The coat-of-arms of this tapestry are probably those of the Grimaldi family of Genoa. The origins if this powerful Renaissance and Baroque dynasty can be found in Genoa in the 12th century. They established themselves as a strong merchant and banking family and together with the Fieschi family headed the propapal Guelph party during the power struggles between the Pope and the Holy Roman Empire. As a result most of the Guelph families had to flee between 1270 and 1276 and the Grimaldis established themselves along the Riviera. Some branches of the family returned to Genoa and continued to serve actively in public office and banking, and constituted one of the Republic's most
influential families, thriving until the Napoleonic Wars. During the 16th century alone five doges were elected from the Grimaldi family branches in Genoa.
It has also been suggested that the coat-of-arms are those of the Bevilacqua-Lazise family of Verona. The family was bestowed the title of Conte Palatino by the Holy Roman Emperor Maximilian II on 8 August 1573. The senate in the Veneto had also already given Giovanni Battista Pietro Bevilacqua the title of conte del Castello di Nogarole in 1571. The titles were recognized by Empress Maria Theresa in 1744.
This tapestry is identical to an example in the Koninklijke Musea voor Kunst en Geschiedenis in Brussels (M. Crick-Kuntziger, Catalogus van de Wandtapijten, Brussels, 1956, cat. 34, pl. 43). Interestingly that tapestry also bears a small Brussels town mark but apparently another also unidentified weaver's mark. It is further interesting to note that four other version are recorded, some of which may be the same ones: one in the collection of Engel-Dolfus, who exhibited the tapestry in Mulhouse in 1883, a further version in the collection of Camillo Castiglione which was sold in Amsterdam, 17 - 20 November 1925, lot 269, one in the Fitzwilliam Museum, Cambridge, and a final version from the collection of Maurice Ruffer, and previously in that of Count Bosdari, which was sold at Christie's, London, 28 April 1932, lot 152. The number of recorded examples suggests that this tapestry was woven as part of a larger series to decorate either a large room or several spaces in a palace.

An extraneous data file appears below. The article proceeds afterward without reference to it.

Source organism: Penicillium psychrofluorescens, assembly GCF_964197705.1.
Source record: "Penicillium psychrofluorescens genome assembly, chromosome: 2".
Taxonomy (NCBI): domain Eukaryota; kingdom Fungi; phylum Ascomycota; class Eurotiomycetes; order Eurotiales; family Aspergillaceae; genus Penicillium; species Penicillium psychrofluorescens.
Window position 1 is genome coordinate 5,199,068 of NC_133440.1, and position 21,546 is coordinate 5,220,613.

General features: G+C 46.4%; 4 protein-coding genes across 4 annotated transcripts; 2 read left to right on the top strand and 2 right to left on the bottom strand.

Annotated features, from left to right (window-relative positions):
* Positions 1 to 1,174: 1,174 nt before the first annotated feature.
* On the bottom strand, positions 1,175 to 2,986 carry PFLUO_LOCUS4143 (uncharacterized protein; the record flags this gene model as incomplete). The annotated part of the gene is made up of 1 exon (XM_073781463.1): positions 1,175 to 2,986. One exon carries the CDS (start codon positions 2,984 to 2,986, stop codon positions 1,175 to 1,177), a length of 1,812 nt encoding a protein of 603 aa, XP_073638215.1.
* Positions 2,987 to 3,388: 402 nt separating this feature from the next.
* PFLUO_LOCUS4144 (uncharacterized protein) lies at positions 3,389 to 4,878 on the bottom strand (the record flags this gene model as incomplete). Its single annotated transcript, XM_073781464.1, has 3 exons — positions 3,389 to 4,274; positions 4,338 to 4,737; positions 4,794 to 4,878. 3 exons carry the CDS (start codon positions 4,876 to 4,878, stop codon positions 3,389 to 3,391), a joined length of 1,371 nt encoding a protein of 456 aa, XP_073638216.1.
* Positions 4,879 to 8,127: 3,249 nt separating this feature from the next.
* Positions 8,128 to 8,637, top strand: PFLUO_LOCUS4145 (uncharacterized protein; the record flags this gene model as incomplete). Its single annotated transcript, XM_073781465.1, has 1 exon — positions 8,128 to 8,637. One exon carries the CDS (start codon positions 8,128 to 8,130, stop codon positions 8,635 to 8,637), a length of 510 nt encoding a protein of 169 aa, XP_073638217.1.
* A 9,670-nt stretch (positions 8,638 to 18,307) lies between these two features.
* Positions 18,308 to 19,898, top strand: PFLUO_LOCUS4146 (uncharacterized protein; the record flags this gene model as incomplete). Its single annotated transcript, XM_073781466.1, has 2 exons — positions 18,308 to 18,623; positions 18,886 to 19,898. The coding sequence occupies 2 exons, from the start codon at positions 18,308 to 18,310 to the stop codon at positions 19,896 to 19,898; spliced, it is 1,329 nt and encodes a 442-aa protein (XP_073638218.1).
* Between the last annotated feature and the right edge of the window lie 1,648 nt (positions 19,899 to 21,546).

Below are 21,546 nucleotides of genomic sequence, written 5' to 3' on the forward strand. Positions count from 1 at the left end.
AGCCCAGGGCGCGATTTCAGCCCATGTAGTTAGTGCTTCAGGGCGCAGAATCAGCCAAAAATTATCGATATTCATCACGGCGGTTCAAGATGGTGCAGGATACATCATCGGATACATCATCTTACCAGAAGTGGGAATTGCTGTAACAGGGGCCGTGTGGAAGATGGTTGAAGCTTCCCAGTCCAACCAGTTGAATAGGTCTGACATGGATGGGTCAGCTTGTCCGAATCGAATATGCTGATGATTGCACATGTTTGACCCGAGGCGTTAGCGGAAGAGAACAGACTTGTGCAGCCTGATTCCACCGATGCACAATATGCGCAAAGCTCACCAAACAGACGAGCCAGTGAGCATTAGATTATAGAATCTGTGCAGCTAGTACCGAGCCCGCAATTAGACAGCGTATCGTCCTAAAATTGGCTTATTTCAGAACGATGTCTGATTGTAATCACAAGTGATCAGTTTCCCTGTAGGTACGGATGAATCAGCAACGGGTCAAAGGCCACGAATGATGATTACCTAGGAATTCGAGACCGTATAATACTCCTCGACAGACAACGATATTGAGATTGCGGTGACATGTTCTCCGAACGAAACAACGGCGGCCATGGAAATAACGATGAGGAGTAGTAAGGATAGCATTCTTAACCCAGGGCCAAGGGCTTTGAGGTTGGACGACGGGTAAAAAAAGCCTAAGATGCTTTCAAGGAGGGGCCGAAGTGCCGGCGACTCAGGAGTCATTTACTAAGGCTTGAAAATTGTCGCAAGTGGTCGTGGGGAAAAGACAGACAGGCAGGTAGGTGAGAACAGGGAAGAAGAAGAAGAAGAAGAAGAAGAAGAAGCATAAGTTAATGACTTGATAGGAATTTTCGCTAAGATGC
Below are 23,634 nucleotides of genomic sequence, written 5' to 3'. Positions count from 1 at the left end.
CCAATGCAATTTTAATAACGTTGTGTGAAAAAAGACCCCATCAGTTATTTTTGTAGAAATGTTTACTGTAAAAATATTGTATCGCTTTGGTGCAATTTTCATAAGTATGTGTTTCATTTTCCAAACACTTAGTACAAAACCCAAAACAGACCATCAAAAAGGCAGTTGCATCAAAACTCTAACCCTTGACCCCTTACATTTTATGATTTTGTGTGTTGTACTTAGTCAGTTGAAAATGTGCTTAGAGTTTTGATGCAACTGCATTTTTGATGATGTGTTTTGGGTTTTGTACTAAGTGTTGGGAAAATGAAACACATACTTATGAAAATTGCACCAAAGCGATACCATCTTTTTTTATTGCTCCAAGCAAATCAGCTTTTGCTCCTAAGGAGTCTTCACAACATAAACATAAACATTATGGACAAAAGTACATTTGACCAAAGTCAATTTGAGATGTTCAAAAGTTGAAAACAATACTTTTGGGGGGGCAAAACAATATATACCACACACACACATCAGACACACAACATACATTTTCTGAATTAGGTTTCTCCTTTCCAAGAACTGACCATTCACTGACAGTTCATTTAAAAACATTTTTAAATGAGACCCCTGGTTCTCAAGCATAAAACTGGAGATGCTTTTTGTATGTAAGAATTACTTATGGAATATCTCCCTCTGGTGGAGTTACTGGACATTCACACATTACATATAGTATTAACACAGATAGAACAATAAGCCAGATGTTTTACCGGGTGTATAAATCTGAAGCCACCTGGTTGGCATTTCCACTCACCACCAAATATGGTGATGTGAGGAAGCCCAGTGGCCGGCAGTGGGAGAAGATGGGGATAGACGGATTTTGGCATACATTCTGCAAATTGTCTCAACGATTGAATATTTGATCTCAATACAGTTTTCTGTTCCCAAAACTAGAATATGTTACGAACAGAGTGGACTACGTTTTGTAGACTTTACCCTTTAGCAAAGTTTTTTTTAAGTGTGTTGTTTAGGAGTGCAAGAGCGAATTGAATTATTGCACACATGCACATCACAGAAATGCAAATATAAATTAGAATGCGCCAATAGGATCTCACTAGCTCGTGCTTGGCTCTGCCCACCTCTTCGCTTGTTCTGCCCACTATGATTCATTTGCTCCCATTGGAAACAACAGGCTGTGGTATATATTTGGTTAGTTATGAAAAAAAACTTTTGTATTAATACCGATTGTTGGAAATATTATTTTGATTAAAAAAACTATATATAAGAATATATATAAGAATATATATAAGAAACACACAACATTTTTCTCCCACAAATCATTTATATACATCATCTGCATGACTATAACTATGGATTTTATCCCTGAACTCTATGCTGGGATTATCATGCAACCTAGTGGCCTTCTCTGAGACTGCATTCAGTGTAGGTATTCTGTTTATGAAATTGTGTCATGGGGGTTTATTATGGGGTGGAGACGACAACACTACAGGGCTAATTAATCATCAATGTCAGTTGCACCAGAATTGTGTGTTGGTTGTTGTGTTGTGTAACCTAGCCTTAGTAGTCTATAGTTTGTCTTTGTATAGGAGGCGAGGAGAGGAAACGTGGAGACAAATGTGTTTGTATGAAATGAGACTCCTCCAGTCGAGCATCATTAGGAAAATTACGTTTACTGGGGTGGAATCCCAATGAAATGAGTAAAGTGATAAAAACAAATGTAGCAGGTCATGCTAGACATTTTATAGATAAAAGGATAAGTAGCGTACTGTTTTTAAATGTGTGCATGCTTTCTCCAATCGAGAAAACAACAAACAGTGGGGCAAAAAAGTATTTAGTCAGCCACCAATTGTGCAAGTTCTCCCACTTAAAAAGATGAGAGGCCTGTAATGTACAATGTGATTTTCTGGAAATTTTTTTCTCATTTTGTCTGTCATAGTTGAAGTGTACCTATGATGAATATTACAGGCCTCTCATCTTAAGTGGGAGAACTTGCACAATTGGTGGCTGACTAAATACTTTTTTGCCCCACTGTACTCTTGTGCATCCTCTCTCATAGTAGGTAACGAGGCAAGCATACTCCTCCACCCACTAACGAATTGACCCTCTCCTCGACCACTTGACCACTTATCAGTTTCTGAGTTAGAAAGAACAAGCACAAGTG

A closely related tapestry incorporating the arms of the Bossi family of Milan, who held high positions in the government of the city and region as well as high cleric posts, was sold anonymously, Christie's New York, 21 October 2003, lot 773. It incorporates a closely related iconography with Faith and Fortune framing a coat-of arms, all surrounded by very similarly structured borders.
AMBASSADOR JEFFERSON AND MARY MARVIN PATTERSON
Jefferson Patterson (d. 1977) was the son of Frank Jefferson Patterson, founder of the National Cash Register Company. He was a career diplomat and was posted as First Secretary at the US Embassy in Berlin and later in Peru, Belgium, Egypt and Greece. His last post was as Ambassador to Uruguay. Mary Marvin Patterson (d. 2002) was the daughter of John C. Breckinridge of Kentucky, a family well known in state and national politics since the Revolutionary era. Mrs. Patterson was a professional photojournalist and filmmaker, publishing photos in National Geographic, Vogue, Life and Harper's Bazaar. She became the first woman news broadcaster, when she was hired by CBS to report on World War II from seven European countries. She was also the first woman in the United States to earn her licence to fly planes in 1929. A generous philanthropist, she donated 544 acres of land, the richest archeological site in Maryland, which are today run by the Maryland Historical Trust. The couple also donated their 23-acre estate in York to Bowdoin College.